Horse trail leading in to Cooke
Photo: Horse trail leading in to Cooke

His Father & Suicide

Ten years after Clarence Hemingway’s (his father’s) suicide, five days after his fortieth birthday, with his marriage on the rocks and the world on the brink of war, Hemingway wrote to his wife: “Life is quite complicated. And you don’t always have luck. Anyway not a thing to write about. Important thing for me is to not get discouraged…Because very bad example to children.” 

In a letter to Pauline’s parents, Hemingway maintained that he was working toward 70,000 words on the novel. He had always believed that writing clearly about the most difficult things in life was key to his work. The death of his father had haunted him throughout his time at the L—T; now it was time to put the issue on paper. In Chapter 30 of For Whom the Bell Tolls, Robert Jordan remembers riding horses over the Beartooth Mountains with his friend Chub and pausing at a high-country lake. After dismounting, Jordan walks over to a rock outcropping at the edge of the lake, which is rumored to be very deep. Jordan leans over the water, peers at his own reflection, and drops in the Smith and Wesson revolver that his father had used to commit suicide, watching it sink until it is out of sight. As the two ride away from the lake, readers are given this exchange:“I know why you did that with the old gun, Bob,” Chub said.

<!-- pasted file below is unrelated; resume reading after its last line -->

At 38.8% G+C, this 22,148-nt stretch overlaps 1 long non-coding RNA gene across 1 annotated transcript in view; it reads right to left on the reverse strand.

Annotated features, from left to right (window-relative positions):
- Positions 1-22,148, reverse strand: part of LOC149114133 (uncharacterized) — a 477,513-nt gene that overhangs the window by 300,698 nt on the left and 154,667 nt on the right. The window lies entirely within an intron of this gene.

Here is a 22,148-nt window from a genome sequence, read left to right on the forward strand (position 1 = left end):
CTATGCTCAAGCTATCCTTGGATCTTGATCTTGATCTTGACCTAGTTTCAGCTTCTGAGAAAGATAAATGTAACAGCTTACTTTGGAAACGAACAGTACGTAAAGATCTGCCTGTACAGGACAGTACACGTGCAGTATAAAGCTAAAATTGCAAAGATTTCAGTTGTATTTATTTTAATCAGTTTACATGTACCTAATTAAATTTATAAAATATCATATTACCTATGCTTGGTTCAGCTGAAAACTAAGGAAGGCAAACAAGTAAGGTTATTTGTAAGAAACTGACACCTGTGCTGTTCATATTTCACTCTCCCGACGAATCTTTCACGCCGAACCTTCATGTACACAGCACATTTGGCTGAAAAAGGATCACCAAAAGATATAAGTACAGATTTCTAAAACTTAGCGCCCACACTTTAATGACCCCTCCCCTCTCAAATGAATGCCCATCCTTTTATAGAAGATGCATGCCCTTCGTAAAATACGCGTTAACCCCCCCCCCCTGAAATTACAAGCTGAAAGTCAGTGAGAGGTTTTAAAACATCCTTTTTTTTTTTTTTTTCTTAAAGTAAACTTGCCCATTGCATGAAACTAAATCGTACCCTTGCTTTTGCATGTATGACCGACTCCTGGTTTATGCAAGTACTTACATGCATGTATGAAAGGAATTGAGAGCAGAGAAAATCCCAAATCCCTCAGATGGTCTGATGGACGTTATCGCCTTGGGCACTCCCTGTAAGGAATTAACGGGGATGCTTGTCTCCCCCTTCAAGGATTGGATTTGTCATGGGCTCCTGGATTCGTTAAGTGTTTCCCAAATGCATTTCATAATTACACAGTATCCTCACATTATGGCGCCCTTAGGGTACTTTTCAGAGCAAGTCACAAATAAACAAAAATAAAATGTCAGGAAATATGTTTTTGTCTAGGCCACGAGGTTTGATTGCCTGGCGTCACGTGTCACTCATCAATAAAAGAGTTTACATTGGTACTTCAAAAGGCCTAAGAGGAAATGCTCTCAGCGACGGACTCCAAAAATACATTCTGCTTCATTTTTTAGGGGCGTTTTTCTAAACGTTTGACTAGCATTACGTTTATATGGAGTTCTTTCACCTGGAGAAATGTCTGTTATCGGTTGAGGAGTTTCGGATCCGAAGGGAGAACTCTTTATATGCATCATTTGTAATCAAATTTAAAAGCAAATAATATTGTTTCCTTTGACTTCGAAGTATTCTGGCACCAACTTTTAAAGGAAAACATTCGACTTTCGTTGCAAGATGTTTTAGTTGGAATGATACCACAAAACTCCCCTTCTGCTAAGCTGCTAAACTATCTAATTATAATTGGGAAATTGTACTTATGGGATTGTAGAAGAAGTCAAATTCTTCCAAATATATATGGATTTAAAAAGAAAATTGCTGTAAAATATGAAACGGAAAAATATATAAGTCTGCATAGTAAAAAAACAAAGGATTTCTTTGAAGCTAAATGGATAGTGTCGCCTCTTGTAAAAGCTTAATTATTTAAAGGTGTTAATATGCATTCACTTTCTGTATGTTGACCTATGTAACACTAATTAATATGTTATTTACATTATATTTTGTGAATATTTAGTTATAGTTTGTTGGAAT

“Well, then we don’t have to talk about it,” he had said.

 They never talked about it and that was the end of Grandfather’s sidearms...” 

Later Years

For Whom the Bell Tolls was released in October 1940. Hemingway married Martha Gellhorn at the Union Pacific Railroad dining room in Cheyenne, Wyoming, in December 1940. When Martha and her friends Lloyd and Tillie Arnold read the new novel, they suspected that Hemingway’s father had killed himself. After confirming their assumption, Hemingway spoke of his “common sense view of suicide” and calmly explained to his new wife how he would go about it, with a shotgun, using a toe to pull the trigger. Hemingway was forced to think about death when F. Scott Fitzgerald died that December, and Max Perkins, Hemingway’s friend and editor at Scribner’s since 1924, died in 1941. Pauline Hemingway died in 1951.

Ernest hemingway 300
Photo: Ernest hemingway 300

Hemingway’s marriage to Martha Gellhorn ended in 1945, and he married journalist Mary Welsh in 1946. He never returned to the Clark’s Fork Valley or Cooke City but this “good country” stayed in his heart and in his work. In Across the River and into the Trees, Colonel Cantwell hails from Montana and at one point argues that Cooke City is the toughest town in the world. In Islands in the Stream, protagonist Thomas Hudson also hails from Montana, and he implores his writer friend to head to his ranch for inspiration. The “Tom character” would reappear in “A Man of the World,” the last story Hemingway published in his lifetime and it was set in Cooke City. In True at First Light, published after his death, he would refer to the General Store in Cooke City, from where he had mailed so much of his work to Max Perkins during the thirties.